Honda is issuing a vehicle defect recall for nearly half a million vehicles to replace a driveline component that may fail and cause a safety risk. According to Consumer Reports, the automaker says that in certain Honda and Acura sedans and hatchbacks, the driveshaft, a part that helps transfer power from the engine to the wheels, may not have been properly rustproofed during the manufacturing process. As a result, it could rust and break prematurely in turn causing the vehicle to lose power without warning while in motion, or roll away when parked.
The recall has been issued only for vehicles registered or sold in the so-called “salt belt states” where road salt is commonly used to melt snow on the roadways, but it is common knowledge that a lot of vehicles are sold across state borders and could make their way anywhere in the country. In a statement from the National Highway Traffic Administration (NHTSA), Honda said it is aware of more than 350 driveshaft failures related to this recall. But the automaker says it is not aware of any car accidents or injuries caused by this manufacturing defect.
When the recall begins in February, Honda dealers will inspect and if necessary, replace rusted drive shafts free of charge to consumers. Honda and Acura will contact owners of affected vehicles via first-class mail starting in February. If owners don’t get a recall notice and think they should have, they should directly contact Honda. If replacement parts are not readily available for repair, vehicle owners will be contacted twice: once to inform them about the recall and a second time when the vehicle can be brought in for repair.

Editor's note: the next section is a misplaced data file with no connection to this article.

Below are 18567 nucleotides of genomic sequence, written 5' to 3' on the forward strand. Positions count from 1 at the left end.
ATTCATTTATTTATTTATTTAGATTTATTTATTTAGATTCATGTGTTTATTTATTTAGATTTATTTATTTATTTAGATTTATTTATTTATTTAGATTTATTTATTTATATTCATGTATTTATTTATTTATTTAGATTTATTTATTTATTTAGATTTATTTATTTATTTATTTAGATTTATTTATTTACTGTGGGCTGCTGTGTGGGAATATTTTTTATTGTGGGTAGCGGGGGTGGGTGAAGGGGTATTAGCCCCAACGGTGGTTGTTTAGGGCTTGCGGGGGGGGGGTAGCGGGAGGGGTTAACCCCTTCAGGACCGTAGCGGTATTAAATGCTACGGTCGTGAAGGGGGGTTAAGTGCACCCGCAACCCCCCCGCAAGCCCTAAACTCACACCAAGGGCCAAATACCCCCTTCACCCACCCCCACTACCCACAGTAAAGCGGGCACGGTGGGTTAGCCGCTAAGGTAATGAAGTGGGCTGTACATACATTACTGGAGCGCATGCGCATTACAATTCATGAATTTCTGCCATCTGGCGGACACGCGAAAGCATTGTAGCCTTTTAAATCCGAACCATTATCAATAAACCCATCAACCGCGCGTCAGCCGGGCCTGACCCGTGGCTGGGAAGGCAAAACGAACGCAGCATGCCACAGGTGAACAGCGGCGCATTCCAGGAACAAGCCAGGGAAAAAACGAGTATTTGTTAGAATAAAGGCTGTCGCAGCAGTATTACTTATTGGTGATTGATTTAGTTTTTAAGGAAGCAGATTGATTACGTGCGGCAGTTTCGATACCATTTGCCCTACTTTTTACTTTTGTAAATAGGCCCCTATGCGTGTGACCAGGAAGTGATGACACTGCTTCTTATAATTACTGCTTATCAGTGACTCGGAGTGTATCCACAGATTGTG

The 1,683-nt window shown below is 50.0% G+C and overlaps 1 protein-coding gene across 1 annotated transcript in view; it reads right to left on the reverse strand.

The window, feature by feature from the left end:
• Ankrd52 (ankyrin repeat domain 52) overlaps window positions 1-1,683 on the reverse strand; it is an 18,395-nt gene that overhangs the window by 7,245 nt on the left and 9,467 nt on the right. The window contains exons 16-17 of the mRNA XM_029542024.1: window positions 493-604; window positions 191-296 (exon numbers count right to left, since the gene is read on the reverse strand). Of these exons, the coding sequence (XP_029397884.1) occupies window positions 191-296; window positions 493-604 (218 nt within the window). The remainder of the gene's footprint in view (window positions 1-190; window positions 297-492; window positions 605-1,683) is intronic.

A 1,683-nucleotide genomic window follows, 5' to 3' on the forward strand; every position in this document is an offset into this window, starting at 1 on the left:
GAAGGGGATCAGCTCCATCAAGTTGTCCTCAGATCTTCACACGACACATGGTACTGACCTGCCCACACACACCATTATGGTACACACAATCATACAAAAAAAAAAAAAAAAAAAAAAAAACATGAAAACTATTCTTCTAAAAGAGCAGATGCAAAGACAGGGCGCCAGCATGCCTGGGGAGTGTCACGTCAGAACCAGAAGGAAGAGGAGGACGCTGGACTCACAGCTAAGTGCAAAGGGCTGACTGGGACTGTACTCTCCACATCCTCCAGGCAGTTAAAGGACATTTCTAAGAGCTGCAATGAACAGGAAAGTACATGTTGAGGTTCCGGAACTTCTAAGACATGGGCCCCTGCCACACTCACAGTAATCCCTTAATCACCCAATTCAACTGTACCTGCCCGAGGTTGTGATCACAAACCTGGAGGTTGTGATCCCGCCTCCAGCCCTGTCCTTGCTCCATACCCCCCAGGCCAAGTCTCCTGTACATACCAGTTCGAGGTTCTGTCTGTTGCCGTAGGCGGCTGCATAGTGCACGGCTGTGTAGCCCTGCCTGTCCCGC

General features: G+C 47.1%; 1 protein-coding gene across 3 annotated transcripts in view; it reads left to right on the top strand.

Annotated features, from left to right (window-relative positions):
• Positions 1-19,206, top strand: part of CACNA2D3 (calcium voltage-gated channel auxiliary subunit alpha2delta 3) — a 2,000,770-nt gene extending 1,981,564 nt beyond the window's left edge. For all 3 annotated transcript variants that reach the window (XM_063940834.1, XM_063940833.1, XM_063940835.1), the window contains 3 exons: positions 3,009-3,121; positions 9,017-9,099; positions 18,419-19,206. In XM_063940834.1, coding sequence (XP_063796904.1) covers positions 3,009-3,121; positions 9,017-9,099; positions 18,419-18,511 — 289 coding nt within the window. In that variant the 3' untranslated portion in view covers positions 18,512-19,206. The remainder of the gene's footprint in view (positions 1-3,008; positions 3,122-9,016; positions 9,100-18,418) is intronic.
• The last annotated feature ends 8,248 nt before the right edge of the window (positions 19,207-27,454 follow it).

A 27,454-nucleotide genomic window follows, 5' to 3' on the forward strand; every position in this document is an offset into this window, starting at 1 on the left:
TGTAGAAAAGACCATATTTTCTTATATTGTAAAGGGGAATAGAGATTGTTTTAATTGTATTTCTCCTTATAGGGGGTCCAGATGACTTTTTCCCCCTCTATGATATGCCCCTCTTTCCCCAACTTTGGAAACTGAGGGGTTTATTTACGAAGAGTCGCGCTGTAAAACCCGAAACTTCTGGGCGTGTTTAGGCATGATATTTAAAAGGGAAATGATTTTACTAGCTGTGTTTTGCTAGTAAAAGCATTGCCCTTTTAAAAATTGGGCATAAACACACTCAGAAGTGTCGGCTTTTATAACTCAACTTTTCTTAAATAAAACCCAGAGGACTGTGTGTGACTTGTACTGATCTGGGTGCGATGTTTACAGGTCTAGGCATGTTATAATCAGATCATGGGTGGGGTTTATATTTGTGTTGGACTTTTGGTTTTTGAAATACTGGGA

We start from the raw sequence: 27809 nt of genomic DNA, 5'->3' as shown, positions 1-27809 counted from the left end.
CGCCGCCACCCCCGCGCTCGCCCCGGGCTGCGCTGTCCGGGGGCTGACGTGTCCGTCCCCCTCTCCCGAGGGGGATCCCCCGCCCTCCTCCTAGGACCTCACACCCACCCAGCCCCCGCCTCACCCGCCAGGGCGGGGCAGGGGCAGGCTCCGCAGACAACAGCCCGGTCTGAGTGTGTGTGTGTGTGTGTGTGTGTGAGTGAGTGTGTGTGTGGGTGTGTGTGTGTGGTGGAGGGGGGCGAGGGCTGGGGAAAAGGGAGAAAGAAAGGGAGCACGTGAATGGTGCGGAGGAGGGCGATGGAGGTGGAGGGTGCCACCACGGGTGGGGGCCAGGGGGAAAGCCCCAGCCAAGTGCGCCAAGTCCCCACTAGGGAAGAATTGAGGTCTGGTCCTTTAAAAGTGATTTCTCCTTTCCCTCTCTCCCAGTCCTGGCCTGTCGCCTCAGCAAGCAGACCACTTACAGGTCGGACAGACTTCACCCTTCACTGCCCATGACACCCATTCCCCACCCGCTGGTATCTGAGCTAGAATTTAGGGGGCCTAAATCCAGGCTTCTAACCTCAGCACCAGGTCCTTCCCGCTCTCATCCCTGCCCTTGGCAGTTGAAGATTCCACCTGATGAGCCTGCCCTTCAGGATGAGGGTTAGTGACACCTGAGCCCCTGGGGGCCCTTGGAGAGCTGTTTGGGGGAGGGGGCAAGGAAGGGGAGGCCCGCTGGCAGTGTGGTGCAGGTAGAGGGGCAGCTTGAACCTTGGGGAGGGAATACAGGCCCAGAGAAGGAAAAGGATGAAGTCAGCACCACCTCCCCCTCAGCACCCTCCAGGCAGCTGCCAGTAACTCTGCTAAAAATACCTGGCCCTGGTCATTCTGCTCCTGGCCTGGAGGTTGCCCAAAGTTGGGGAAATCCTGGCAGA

When a vehicle suddenly loses power while in motion, the consequences can be devastating for vehicle occupants. When a vehicle rolls away from the parking position, it could be dangerous not just to the vehicle’s occupants, but others on the roadway including pedestrians and bicyclists.
Anyone who has suffered an injury in a car accident because of a suspected auto defect or mechanical malfunction would be well advised to preserve the vehicle for a thorough inspection by an expert. If it is determined that a defective auto part was a contributing factor in the collision, then, the at-fault auto manufacturer can be held liable for the injuries suffered by the victim. Those who have been injured as a result of defective autos would be well advised to contact an experienced auto defect lawyer who has successfully handled auto products liability cases against large automakers.